Bar-Ilan University

The Faculty of Jewish Studies

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Daf Parashat Hashavua

(Study Sheet on the Weekly Torah Portion)

Basic Jewish Studies Unit

Portion of Hukkat

"Many Passages Deserve to be Burnt, But They Are Essential Principles of the Torah" (B. Talmud Hullin 60b)

Dr. Yisrael Zvi Gilat

School of Social Work and

School for Legal Studies

Many verses in the Bible contain extensive narrative and lyrical description; others are legal formulations which as a rule are brief and require further clarification. Verses from the first type, found in Biblical stories, are clearly intended to impart wisdom and moral underststanding, but there are some narrative passages where the text is lengthy and seems entirely superfluous.

The sages were aware of this point and gave it picturesque expression. Thus we are told in Genesis Rabba in the name of Rabbi Acha, "The washing of the feet of the Patriarchs' servants must be more important than the Torah of their descendants, for even such as a thing as washing their feet is set down in writing whereas although the fact that a sheretz (creeeping creature) is ritually an essential halachic principle, and yet we learn that the blood of a sheretz is not, like it's flesh, a source of uncleanness only from an extra word in the Torah" (Gen. Rabba 60:32). Nor does this apply only to the laws in connection with a sheretz, for we read in the Mishna that "[the laws enabling us to] annul vows float in the air, without any text to support them. The laws of Shabbat, the festivals and improper use of sacred things (me'ilah) are like hills suspended by a hair, for very little appears about them in the text of the Torah but the laws dealing with them are numerous" (Haqiqah 1,8).

In particular, the sages emphasized those narrative verses whose literary contribution is doubtful, and gave them legal meaning. Thus verse which appears in our portion, "For Heshbon was the city of Sihon, King of the Ammorites, and he fought against the former king of Moab and took all his land from him" (Numbers 21:26), is counted by the Sages among those passages "which (at first glance) deserve to be burnt [that is, to be discarded as meaningless], but which are actually essential principles of the Torah" (Hullin 60b). What "essential principles" are concealed in this verse, which simply recounts the history of heathen wars?

The Sages wrested this verse away from its simple meaning (peshat) and connected it to two legal areas: relations between foreign counrties (known today as public international law) and relations between individuals who are citizens of different countries (private international law).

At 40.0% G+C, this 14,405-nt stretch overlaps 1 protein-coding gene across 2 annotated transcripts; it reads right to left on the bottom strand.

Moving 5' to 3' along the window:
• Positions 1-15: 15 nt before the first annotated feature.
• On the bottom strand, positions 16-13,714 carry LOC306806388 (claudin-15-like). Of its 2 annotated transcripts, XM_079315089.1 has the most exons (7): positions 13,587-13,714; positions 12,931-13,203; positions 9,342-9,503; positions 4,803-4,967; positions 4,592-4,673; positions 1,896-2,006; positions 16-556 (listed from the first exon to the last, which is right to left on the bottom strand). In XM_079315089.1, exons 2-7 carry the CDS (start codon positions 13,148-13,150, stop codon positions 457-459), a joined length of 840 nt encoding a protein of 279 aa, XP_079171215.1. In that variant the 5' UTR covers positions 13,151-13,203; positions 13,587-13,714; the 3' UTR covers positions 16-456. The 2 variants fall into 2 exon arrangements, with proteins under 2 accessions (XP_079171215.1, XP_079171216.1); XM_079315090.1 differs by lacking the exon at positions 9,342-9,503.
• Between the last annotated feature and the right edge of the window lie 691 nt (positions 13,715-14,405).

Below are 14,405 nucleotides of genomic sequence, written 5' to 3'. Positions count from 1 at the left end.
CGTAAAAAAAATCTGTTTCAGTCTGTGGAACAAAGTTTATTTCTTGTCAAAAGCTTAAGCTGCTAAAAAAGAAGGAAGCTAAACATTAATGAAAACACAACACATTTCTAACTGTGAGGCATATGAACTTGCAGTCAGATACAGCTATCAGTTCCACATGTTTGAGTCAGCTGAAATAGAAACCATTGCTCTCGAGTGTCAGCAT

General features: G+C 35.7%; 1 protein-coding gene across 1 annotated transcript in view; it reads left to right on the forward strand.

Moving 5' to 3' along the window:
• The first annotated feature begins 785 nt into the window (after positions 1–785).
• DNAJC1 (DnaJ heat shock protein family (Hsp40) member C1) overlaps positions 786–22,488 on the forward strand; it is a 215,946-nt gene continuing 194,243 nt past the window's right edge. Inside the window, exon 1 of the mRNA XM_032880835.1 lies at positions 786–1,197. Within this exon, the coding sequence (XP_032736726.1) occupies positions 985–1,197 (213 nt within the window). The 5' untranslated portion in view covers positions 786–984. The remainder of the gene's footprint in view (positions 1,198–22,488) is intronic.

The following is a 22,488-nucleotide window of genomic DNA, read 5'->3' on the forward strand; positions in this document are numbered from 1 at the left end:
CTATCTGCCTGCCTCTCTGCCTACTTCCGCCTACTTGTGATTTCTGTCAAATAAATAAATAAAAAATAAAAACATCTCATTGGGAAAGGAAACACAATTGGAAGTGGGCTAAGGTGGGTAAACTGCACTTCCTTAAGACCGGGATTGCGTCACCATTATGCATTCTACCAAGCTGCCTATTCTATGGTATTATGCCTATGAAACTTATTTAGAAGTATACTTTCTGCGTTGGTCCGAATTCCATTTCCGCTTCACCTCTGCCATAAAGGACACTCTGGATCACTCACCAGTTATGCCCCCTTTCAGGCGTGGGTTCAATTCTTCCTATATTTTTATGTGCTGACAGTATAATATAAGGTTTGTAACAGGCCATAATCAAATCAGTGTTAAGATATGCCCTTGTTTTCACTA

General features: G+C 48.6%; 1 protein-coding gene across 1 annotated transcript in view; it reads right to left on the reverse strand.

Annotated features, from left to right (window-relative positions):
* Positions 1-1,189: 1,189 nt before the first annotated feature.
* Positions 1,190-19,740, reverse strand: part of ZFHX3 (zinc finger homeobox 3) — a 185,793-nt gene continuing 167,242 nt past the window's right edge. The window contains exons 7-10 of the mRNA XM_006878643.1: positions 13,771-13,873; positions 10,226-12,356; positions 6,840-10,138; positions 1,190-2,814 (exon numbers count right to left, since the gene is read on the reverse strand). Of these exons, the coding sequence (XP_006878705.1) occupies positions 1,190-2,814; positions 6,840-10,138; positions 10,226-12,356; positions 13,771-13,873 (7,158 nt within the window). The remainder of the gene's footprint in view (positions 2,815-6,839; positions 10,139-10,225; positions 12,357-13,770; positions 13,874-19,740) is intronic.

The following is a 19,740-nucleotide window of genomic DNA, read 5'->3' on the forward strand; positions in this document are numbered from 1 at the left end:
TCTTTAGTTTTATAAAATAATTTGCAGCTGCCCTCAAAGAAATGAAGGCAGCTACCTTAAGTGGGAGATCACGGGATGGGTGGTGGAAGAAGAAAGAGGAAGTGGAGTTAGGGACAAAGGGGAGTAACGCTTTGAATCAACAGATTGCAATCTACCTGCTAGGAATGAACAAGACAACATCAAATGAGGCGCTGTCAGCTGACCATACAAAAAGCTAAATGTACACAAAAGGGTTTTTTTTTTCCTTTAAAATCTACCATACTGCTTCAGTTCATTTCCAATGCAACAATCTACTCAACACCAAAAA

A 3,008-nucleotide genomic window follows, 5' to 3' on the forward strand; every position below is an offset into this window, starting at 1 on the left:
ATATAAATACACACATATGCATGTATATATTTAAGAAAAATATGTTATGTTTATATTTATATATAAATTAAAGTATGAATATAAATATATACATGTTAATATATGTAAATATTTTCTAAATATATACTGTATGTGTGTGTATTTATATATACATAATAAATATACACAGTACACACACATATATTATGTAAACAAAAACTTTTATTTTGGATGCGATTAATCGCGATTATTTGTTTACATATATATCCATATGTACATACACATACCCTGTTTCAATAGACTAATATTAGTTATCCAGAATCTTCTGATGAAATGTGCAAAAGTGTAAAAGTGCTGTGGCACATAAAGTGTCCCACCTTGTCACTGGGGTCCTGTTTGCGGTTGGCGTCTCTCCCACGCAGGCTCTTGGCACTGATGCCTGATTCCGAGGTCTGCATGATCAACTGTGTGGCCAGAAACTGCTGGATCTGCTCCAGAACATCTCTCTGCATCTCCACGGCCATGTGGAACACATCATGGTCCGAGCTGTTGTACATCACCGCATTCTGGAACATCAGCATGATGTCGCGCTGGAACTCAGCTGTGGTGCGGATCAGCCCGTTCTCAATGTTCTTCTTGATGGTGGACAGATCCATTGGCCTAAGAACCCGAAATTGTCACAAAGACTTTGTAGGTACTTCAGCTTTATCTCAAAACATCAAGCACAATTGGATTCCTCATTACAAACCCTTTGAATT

As for the first, the Sages held that the conquest carried out by the children of Israel could be durable only if it were just; and it could be just only if Divine permission had been granted for it. Otherwise the various countries attacked might justifiably claim that Israelites had no right to attack them and take over their land. This point is made in sources like Midrash Tanchuma, Hukkat 53 (and, Differently formulated, in Numbers Rabba 19:30):

"And Israel took all these cities" (Numbers 21:25). Note that the text says, "For I the Lord love Judgment, hating robbery with iniquity" (Isa. 61:8). God said to Moses, "Do not be hostile to Moab" (Deut. 2:9) -- but Heshbon belonged to Moab, as we know from "For Heshbon was the city of Sihon, King of the Amorites, and he fought against the former king of Moab and took all his land from him" (Num. 21:26). Israel came and took Heshbon from Sihon, together with everything that he had taken from Moab. Had they (Israel) taken it from Moab directly it would have been robbery, but since Sihon took it first and they took it from him they did not commit any dishonest action, as the text makes clear: "For Heshbon was the city of Sihon".

Hence Divine permission to conquer Heshbon from Sihon was based upon recognition of Sihon's conquest of Moab as legitimate, as the Talmud points out:

"For Heshbon was the city of Sihon, King of the Amorites, and he fought against the former king of Moab...". What difference does it make if he did or not? The Holy One [had previously] said to Israel, "Do not be hostile to Moab" (Deut. 2:9). The Holy One said, "Let Sihon come and take it from Moab, and then Israel may come and take it from Sihon". Rav Papa therefore said, "Ammon and Moab were purged through Sihon" [that is, the prohibition upon Israel's taking their land did not apply to territory which had passed into Sihon's hands]. Hullin 60b